Colombia’s central bank kept borrowing costs unchanged for an eighth straight month as consumer prices rise at the fastest pace in six years while the nation’s growth prospects dim.
The seven-member board voted unanimously to hold the benchmark rate at 4.5 percent, central bank Governor Jose Dario Uribe told reporters after the meeting. The decision was forecast by all 33 analysts surveyed by Bloomberg.
“The available data suggest a deceleration in consumption and of investment in some sectors,” Uribe said, reading the policy statement. The central bank “reaffirms its commitment to maintain inflation and inflation expectations anchored at the target, acknowledging that there is a transitory increase in inflation,” he added
A surge in food prices and a plunge in the peso have stoked the fastest inflation since 2009, deterring policy makers from acting to reverse a slowdown in growth. With inflation expectations under control and Uribe indicating the oil shock is affecting the economy at the speed expected by the central bank, policy makers have no need for rate moves for now, according to Daniel Escobar, head analyst at Global Securities brokerage.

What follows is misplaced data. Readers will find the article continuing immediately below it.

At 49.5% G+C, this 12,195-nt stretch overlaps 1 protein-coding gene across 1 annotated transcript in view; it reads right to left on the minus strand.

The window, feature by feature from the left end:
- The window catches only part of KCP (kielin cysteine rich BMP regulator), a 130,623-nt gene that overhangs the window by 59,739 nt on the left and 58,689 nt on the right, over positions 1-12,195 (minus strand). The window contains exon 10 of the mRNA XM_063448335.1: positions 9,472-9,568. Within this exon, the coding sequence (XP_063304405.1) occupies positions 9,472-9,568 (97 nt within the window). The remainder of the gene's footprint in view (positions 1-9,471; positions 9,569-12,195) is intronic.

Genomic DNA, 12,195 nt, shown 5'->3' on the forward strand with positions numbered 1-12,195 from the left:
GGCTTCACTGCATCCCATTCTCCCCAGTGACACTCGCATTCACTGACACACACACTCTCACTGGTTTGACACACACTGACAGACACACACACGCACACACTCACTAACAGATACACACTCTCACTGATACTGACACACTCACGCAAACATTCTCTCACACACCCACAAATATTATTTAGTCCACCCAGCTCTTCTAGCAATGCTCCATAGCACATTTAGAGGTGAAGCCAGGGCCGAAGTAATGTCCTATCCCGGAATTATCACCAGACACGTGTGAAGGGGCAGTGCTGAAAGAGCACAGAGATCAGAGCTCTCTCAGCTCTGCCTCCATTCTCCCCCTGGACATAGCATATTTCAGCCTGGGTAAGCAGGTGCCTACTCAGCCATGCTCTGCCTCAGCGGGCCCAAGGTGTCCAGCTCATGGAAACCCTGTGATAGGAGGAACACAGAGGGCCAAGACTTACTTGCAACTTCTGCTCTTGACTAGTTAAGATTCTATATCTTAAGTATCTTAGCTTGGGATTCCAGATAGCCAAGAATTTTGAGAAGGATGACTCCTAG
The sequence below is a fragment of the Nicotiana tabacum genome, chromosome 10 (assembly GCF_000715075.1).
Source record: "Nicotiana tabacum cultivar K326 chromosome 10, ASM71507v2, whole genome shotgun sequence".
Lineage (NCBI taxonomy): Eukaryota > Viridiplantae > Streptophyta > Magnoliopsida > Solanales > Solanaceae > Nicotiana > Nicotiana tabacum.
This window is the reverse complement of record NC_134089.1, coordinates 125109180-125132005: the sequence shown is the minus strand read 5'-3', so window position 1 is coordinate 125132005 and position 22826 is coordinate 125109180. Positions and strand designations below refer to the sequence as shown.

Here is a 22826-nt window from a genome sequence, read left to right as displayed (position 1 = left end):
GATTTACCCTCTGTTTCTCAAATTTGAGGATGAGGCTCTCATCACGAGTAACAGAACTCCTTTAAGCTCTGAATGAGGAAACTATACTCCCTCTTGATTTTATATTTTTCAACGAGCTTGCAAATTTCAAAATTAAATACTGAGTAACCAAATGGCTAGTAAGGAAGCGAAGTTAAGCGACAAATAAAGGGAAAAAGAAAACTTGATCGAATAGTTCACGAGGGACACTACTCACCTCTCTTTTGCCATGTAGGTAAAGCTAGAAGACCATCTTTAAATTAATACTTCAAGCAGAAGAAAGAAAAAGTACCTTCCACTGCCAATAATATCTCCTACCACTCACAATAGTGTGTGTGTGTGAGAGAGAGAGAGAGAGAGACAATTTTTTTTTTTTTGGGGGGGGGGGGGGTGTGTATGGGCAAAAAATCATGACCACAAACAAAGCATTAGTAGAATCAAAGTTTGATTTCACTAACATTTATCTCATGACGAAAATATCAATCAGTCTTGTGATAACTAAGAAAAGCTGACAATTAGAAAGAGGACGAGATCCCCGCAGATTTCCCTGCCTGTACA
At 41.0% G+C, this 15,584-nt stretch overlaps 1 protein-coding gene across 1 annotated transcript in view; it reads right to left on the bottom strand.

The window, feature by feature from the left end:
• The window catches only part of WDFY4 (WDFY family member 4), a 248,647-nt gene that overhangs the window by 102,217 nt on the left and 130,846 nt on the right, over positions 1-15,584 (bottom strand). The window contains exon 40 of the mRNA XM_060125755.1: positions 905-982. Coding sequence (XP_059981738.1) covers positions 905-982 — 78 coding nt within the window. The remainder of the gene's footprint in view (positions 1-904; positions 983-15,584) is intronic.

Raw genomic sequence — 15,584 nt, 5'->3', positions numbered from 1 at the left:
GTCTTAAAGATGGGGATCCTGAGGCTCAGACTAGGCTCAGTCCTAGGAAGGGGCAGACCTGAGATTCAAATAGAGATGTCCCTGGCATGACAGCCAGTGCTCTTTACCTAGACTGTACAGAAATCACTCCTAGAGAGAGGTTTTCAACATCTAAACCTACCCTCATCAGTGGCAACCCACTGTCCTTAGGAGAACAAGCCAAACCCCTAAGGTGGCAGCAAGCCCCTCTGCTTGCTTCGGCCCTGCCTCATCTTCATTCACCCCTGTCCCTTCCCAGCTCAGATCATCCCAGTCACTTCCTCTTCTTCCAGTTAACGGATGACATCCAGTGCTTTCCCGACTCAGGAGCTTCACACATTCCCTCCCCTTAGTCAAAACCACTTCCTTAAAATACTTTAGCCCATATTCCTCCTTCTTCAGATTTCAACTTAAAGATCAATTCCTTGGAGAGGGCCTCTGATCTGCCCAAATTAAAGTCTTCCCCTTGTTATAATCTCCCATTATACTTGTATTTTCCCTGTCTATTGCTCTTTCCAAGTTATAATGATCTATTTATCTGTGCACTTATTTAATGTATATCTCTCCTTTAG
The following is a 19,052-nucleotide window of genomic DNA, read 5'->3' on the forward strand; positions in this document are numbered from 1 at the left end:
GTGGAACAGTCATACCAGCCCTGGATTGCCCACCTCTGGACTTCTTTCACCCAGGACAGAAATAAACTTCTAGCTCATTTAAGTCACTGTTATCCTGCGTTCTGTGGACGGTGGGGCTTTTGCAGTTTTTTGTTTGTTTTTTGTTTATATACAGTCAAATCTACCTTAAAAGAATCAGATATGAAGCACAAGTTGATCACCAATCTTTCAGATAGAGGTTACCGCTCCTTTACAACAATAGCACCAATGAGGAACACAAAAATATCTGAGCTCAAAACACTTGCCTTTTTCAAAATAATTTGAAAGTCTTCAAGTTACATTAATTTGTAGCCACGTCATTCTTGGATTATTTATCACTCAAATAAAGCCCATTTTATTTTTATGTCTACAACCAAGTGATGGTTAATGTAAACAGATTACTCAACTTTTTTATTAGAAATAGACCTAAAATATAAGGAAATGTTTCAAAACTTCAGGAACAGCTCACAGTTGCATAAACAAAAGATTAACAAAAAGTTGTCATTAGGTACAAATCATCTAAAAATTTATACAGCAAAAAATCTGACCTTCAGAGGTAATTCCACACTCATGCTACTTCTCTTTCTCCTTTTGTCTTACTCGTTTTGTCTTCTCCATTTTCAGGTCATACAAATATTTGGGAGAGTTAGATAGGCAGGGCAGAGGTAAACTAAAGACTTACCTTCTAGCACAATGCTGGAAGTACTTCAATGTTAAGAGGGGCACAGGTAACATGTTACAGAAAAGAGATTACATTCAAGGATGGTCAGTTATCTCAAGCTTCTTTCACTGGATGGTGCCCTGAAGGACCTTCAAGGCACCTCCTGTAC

“The central bank is taking a neutral stance, signaling they likely won’t make a move in the near future,” Daniel Escobar, head analyst at Global Securities brokerage, said in a phone interview from Bogota. There is a “slight” chance policy makers will cut the key rate toward year end should the economy decelerate more than expected and only if inflation drops below 4 percent, Escobar said.
Annual inflation accelerated to 4.56 percent in March, the highest rate after Brazil among the region’s major inflation-targeting economies. The central bank targets inflation of 3 percent, plus or minus one percentage point.
Uribe said the oil shock is hitting the economy at the expected magnitude and speed. Economists surveyed by Bloomberg cut their forecast for 2015 growth to 3.6 percent from 4.8 percent over the past six months, as prices fell for Colombia’s oil, coal, coffee and gold. That would be Colombia’s weakest expansion since 2009, while outpacing the 0.9 percent growth that the International Monetary Fund forecasts for Latin America and the Caribbean as a whole.
Consumer confidence collapsed to its lowest in six years last month, while retail sales and industrial output were weaker than expected. The peso has fallen 21 percent over the past year as prices fell for crude, Colombia’s biggest export.